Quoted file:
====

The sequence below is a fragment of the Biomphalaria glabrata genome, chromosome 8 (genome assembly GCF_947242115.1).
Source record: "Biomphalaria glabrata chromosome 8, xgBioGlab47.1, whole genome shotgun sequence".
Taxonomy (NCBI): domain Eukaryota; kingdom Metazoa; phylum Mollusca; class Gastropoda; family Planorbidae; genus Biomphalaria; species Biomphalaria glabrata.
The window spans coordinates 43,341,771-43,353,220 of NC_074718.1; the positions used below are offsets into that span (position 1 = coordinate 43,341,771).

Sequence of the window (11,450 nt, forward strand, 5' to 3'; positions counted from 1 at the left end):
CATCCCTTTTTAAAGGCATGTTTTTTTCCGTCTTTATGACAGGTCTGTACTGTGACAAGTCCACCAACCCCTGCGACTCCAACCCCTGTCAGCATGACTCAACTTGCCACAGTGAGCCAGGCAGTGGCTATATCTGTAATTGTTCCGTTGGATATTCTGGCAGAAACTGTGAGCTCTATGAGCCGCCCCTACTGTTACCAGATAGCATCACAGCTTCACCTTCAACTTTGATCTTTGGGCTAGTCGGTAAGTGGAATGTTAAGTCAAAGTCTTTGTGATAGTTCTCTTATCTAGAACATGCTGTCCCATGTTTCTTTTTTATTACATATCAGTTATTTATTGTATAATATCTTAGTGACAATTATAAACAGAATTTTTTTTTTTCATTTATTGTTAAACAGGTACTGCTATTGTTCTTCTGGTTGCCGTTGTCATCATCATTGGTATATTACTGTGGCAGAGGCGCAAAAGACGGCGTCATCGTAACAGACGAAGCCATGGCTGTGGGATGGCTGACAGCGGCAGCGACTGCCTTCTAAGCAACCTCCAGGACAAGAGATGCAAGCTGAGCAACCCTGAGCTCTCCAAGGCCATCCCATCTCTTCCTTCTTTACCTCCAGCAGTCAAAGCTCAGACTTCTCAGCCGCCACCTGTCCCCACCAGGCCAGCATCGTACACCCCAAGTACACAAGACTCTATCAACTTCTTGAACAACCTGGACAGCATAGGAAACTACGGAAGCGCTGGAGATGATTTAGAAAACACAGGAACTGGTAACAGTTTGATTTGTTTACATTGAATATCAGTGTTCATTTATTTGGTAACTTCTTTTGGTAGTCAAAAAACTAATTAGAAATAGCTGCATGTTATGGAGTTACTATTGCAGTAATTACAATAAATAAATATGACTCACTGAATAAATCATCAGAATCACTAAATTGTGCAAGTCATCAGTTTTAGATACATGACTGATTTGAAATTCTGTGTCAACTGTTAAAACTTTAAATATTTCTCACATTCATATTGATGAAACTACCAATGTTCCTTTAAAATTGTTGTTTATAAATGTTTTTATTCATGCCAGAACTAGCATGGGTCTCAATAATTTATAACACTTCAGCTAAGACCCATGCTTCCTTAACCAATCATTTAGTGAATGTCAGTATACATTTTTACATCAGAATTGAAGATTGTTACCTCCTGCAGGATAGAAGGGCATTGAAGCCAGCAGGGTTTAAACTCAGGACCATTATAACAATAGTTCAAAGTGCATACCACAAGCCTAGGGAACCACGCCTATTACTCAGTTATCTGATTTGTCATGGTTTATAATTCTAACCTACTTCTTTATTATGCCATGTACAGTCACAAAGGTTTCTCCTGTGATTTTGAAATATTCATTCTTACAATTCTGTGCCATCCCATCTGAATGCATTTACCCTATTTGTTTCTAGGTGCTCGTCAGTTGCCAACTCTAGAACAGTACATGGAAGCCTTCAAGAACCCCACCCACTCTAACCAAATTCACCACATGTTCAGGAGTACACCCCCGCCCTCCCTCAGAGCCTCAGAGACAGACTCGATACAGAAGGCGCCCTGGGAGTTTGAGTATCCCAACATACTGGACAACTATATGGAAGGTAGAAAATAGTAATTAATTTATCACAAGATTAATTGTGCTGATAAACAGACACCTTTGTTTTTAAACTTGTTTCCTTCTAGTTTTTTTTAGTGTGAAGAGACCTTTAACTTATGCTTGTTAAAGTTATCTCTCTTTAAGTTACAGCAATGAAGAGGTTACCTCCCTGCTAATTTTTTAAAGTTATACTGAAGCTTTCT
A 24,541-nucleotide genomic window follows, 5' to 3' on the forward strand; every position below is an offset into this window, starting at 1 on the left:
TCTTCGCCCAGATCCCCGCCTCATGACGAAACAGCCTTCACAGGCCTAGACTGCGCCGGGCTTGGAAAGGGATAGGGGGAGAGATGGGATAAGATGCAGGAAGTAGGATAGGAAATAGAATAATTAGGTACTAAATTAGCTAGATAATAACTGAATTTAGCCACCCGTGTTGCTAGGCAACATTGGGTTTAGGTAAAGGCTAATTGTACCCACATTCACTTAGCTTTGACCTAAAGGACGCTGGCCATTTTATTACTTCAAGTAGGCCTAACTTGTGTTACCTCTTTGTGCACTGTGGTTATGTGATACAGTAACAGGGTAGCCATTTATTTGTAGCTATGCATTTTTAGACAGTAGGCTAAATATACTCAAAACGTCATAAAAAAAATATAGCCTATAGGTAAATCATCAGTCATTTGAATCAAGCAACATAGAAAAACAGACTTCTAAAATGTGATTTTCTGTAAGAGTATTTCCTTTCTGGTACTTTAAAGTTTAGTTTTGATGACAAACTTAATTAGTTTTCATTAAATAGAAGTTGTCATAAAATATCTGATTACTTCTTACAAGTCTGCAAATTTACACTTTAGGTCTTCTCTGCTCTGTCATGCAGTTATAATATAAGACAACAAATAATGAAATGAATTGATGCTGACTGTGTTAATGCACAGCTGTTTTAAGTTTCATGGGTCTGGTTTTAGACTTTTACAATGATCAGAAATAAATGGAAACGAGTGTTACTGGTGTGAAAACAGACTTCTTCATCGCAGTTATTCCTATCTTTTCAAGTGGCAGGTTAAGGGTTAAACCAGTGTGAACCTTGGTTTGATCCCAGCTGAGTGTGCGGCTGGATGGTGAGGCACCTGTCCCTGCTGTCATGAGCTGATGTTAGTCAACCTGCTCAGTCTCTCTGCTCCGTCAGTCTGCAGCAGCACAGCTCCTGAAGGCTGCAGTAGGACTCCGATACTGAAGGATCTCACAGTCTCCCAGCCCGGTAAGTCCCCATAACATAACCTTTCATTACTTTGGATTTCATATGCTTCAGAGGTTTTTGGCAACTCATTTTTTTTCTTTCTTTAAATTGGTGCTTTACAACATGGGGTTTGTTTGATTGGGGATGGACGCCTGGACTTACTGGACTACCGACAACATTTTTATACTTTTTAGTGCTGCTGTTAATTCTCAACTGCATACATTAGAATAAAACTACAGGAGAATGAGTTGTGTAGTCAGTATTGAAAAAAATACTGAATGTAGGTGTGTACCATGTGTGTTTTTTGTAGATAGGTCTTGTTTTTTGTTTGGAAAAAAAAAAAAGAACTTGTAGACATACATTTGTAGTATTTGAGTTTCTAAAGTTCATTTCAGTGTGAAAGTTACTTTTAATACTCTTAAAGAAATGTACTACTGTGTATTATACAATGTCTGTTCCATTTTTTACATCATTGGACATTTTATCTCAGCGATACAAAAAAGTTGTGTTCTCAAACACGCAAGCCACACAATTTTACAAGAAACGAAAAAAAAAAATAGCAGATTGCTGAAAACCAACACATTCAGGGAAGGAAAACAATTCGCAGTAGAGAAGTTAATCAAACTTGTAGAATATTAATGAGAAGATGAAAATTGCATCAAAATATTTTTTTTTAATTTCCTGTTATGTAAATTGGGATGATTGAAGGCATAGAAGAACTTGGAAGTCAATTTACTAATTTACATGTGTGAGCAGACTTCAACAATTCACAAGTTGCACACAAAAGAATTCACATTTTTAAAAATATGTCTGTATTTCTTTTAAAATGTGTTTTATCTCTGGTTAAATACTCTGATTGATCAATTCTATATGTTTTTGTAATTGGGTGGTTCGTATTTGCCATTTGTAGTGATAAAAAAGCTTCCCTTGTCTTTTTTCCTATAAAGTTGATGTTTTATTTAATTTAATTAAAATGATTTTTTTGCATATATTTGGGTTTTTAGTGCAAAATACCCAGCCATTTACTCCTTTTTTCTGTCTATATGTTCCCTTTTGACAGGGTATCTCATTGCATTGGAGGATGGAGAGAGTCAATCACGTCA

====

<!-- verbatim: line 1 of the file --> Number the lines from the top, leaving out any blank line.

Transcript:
The sequence below is a fragment of the Biomphalaria glabrata genome, chromosome 8 (genome assembly GCF_947242115.1).